LSO120: Introduction to Sociology
Now that we're about halfway through the course, it's time to try putting together your own ideas into a research proposal to study a topic of your choice! Refer back to Chapter 2 and everything we learned about a research model and methodologies. Since then, you have also learned about how sociologists perceive numerous domains of society such as gender, age, race, and culture. Use these examples to guide your brainstorming as you choose an area of interest for this assignment.
Following the 8-step research model from Module 2 (and found on the next page for your convenience), develop a hypothetical research model for a sociological problem that interests you. Think through and explain each step as though you are actually going to do this research. While you don’t actually have to do the research, think and write up a research proposal as if you were going to. See below for short descriptions of each step that will give you some ideas on what kind of information you need to provide. Remember: the more details you include, the better!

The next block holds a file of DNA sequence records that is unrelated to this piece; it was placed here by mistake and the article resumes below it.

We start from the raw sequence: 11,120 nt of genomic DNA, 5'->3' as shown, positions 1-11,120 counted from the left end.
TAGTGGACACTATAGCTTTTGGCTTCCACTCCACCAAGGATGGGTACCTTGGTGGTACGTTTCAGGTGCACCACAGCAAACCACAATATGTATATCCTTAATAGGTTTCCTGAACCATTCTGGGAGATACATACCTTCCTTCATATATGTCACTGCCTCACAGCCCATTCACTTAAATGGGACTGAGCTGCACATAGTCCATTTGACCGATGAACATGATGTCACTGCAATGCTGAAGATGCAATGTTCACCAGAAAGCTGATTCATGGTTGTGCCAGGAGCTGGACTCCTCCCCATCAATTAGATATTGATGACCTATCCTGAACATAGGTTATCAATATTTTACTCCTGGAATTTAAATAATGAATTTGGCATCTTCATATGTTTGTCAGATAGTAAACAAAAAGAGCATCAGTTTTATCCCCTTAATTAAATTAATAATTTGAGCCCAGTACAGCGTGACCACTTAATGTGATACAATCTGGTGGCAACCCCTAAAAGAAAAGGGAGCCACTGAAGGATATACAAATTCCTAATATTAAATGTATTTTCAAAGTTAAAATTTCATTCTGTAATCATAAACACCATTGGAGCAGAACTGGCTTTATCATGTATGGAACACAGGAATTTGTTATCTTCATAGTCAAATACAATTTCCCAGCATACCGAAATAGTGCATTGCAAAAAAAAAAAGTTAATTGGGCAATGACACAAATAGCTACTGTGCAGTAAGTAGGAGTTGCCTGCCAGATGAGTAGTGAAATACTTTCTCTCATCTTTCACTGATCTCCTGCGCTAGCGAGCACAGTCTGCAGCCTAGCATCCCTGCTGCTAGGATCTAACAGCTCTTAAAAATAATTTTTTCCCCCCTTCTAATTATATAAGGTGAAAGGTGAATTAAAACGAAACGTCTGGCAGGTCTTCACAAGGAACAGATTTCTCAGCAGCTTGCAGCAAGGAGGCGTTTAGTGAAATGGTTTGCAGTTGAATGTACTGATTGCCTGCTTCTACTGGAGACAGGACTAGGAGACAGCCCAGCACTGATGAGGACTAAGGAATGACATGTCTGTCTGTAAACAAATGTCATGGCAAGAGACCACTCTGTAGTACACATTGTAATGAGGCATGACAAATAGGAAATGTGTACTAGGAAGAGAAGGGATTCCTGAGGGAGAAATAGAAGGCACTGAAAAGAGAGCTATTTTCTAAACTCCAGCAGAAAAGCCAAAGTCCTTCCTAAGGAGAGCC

1. Select a topic: What social problem do you want to know more about? Why does this topic interest you? Does it connect to any of the topics discussed in this course? What is your sociological perspective of this topic?
2. Define the problem: What exactly do you want to find out? What is the problem? Has it been studied before? If so, what has already been found? Why is this issue problematic? Who does it threaten?
3. Review the literature: What sources would you use? How would you gain access to these sources? Why would you choose these places to look?
4. Formulate a hypothesis: What relationship do you predict between the variables you have chosen? What do you think your research design is going to discover?
5. Choose a research method: Which method would be best for gathering the date you need? Why is this methodology the best one to study this problem? Why did you choose this method over others?
6. Collect the data: How would you go about collecting your data? How would you ensure your data’s validity and reliability? Who is going to collect the data and why? How are you going to find participants (if applicable)? How long is this data collection going to take?
7. Analyze the results: How are you going to organize, sort, and analyze all the data that is collected? Who is going to be involved in the data analysis? How long will this take?
8. Share the results: How would you communicate your findings? Who is your target audience and how are you going to get their attention? Who else are you planning on sharing your results with and why?